Safekeeping: Some True Stories from a Life (Paperback)

Safekeeping: Some True Stories from a Life By Abigail Thomas Cover Image

Safekeeping: Some True Stories from a Life (Paperback)


Email or call for price.
A beautifully crafted and inviting account of one woman’s life, Safekeeping offers a sublimely different kind of autobiography. Setting aside a straightforward narrative in favor of brief passages of vivid prose, Abigail Thomas revisits the pivotal moments and the tiny incidents that have shaped her life: pregnancy at 18; single motherhood (of three!) by the age of 26; the joys and frustrations of three marriages; and the death of her second husband, who was her best friend. The stories made of these incidents are startling in their clarity and reassuring in their wisdom.

This is a book in which silence speaks as eloquently as what is revealed. Openhearted and effortlessly funny, these brilliantly selected glimpses of the arc of a life are, in an age of excessive confession and recrimination, a welcome tonic.
Abigail Thomas is the author of the novel An Actual Life and the story collections Getting Over Tom and Herb's Pajamas. She lives with her husband in New York City, where she teaches in the M.F.A. writing program at the New School.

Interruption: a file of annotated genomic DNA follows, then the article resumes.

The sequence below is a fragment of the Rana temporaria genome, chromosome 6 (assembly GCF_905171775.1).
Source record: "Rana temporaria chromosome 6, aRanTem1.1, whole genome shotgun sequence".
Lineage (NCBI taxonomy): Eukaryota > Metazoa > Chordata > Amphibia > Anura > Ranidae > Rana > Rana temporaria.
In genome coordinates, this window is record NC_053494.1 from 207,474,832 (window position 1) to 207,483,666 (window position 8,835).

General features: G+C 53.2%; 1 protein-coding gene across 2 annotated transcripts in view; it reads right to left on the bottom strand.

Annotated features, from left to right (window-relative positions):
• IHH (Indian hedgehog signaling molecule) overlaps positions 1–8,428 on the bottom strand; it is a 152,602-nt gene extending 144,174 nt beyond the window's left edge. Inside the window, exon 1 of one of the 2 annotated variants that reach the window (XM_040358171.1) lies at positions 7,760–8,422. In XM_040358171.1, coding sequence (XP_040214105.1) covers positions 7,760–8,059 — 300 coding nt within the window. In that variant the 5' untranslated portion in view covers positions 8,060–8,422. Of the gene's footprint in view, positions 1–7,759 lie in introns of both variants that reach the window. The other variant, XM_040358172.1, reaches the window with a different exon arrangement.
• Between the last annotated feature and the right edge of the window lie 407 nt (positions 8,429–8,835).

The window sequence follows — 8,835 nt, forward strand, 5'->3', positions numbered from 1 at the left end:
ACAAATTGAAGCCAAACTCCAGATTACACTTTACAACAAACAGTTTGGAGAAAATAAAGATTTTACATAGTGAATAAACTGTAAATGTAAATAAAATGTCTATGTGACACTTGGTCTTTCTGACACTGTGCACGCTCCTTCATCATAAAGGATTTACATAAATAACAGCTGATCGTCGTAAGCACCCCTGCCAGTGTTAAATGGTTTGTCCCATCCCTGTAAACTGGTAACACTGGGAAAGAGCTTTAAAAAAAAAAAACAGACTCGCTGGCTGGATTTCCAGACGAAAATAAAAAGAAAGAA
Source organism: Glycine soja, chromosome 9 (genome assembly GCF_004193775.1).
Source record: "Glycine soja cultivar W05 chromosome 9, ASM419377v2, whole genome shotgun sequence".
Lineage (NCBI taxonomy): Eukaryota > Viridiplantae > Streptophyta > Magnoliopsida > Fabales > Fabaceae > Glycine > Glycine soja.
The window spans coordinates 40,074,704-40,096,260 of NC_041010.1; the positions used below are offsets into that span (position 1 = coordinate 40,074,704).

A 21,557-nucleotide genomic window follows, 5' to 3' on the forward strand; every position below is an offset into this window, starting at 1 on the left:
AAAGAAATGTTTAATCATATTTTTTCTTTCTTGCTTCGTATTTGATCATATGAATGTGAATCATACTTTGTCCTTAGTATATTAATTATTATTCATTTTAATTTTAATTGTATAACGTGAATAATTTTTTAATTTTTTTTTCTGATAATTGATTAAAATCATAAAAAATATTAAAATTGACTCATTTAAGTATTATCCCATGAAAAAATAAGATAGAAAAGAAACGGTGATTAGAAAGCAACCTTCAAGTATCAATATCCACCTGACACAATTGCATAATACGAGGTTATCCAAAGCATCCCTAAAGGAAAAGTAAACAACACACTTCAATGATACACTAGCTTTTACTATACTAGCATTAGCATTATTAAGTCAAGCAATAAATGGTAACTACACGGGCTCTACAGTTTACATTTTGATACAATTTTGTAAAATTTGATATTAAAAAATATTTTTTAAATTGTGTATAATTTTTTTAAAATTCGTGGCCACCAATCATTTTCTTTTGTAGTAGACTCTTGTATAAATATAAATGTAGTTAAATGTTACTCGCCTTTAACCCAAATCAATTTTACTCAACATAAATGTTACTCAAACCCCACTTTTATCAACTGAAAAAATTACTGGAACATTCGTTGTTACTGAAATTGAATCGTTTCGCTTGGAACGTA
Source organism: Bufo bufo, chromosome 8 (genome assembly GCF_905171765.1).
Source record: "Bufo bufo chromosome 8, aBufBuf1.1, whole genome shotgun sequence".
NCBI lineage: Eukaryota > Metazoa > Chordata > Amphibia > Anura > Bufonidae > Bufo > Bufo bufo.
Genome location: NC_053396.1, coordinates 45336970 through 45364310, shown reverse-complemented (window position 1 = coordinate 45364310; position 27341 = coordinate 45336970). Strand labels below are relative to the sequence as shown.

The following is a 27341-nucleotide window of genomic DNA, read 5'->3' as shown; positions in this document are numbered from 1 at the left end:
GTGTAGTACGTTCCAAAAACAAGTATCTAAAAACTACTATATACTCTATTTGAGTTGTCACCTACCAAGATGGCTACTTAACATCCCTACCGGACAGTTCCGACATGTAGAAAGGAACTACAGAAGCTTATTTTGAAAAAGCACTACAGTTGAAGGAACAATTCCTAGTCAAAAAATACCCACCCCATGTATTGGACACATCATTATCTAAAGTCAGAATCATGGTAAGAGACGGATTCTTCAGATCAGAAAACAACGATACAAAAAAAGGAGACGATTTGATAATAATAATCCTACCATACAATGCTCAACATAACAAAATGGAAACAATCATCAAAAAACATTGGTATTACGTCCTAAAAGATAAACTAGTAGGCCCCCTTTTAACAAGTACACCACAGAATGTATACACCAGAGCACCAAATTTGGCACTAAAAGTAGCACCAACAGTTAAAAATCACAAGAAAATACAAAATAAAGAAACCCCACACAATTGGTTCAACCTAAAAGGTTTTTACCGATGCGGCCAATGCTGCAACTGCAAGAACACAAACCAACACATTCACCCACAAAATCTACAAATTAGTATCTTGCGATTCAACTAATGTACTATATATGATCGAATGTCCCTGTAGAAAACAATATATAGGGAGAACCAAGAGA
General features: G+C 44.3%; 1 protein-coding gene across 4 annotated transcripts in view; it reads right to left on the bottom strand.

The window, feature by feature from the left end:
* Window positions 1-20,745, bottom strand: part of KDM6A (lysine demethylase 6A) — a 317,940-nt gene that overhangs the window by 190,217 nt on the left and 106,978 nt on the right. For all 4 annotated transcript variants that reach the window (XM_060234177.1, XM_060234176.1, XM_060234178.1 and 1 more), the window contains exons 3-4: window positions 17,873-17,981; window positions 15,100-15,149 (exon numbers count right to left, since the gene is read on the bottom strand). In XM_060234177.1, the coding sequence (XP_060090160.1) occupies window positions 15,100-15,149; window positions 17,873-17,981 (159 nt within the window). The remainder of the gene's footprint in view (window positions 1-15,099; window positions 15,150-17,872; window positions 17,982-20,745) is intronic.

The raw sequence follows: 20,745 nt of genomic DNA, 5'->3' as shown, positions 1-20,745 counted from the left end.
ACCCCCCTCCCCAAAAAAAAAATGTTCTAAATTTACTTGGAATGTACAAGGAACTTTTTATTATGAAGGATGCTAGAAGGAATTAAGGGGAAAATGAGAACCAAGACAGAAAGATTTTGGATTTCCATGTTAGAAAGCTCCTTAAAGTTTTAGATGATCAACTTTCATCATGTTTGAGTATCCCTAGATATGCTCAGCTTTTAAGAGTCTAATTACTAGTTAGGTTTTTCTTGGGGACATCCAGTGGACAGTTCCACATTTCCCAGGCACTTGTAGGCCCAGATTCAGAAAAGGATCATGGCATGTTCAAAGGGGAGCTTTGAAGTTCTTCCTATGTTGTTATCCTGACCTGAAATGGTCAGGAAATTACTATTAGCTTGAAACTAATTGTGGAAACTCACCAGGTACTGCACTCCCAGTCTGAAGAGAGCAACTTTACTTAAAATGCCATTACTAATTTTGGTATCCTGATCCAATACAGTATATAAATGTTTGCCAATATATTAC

Product Details ISBN: 9780385720557
ISBN-10: 0385720556
Publisher: Anchor
Publication Date: April 17th, 2001
Pages: 192
Language: English
"Poetic.... Thomas is an observant and graceful writer." --The New York Times Book Review

"Razor-sharp pieces of radiant truth...not so much memoir as a stained glass window made up of scenes garnered from a life. This is an unforgettable portrait of a grown-up woman who has learned how to rejoice in being herself. Reading it, we feel the crazy beauty of life." --Anne Lamott, author of Bird by Bird and Traveling Mercies

"Elegantly framed vignettes that quickly bring us to the essence of a game, bemused woman with a vivid interest in love." --Elle

"Safekeeping is a sapphire...pointy, gleaming, in the end, blue.... You know a form is right when, in the end, you can't imagine a story told any other way. Abigail Thomas walks the edge of the form's boundaries; her stories are haunted by adjectives." --Los Angeles Times Book Review